True Confessions

I have 1,965 things I need to get done right now, but I’ve decided to take a break and write about something that’s been troubling me. Consider this post my “true confessions,” if you like.

I like school.

There, I said it.

Now, tell me, why does writing those words feel like I’ve said something entirely unforgivable? These days, in the circles I travel in, I fear admitting that I like school may be enough to get me kicked out of said circles. I hope not. I’ve grown kind of fond of the people I’ve met here.

The thing is, since as far back as I can remember, I’ve liked school. I’ve gotten a kick out of not just learning, but learning in school — with great teachers, to boot. I’ll even go so far as to say I’ve been blessed with a number of amazing teachers in my life from grade school through grad school. I’m entirely aware that these individuals helped to shape me, helped me to grow up, and helped me to realize my own potential. Those may seem like trite, idealistic, simplistic concepts. But, for me, they’ve mattered.

It would probably be easy to surmise that I like school because I’m “good” at it. And, honestly, for much of my life I have been good at school. But that hasn’t always been the case. I spent four years at a high school that, basically, kicked my butt. It was a fairly new school, with fairly new, untested approaches, but it was also just plain hard. I wasn’t the smartest kid at the school, not even close. I wasn’t studying subjects that came to me naturally. Looking back on my experience there, I often felt like I was being asked to use a sense that I didn’t have in order to succeed. That was often frustrating and even disheartening. But it was also incredibly instructive. As hard as those four years of my life were, I’ve never been able to really write off that experience or shake a sense of gratitude for the time I had there. It’s only as I’ve gotten older that I’ve begun to think that the point of that passage in my life wasn’t to like school because it was easy or because I was successful but because it WASN’T easy and I WASN’T entirely successful.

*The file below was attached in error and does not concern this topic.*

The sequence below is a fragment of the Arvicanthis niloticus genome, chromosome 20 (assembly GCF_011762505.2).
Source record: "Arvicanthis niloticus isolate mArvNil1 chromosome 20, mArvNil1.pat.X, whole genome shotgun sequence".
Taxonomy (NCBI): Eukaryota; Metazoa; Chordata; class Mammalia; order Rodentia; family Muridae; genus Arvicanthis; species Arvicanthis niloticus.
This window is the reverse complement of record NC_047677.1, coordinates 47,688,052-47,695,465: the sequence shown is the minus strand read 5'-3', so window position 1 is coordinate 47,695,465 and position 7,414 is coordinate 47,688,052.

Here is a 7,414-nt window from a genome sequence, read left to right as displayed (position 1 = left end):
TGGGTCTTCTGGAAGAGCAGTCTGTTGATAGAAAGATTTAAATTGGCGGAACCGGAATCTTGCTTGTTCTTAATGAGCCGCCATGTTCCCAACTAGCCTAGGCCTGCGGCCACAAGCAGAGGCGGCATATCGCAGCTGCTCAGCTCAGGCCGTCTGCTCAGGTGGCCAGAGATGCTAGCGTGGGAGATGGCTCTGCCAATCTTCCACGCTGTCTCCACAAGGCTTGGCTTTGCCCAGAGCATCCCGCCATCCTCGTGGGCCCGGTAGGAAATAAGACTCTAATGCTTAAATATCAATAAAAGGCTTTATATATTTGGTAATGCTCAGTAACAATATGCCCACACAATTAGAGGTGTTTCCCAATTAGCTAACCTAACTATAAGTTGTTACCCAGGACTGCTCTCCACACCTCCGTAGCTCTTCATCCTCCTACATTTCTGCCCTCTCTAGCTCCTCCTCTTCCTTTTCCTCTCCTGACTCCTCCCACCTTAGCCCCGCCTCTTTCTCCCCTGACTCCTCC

All that said, I do think that there is much about our educational system that is broken: standardized testing, mindless drilling, limiting access to new avenues of information, endless infantilization of students (particularly college students), unwillingness to try new kinds of pedagogies, over-emphasis on grades and outcomes as opposed to process, etc., etc. etc.

All THAT said, I balk when I hear people suggest that everything about our schools is broken. Because many of the most tradition-steeped aspects of education were big factors in my own successful relationship with school: (great) lectures, the dreaded term paper, the “sage” teacher. (Also, I loved diagramming sentences.)

All THAT said, I certainly believe that we learn in lots of venues other than school. I certainly have. (Many of the most valuable learning experiences I had in college came during my one-year tenure on the debate team. I can’t imagine more learning crammed into a single activity over the course of one year. )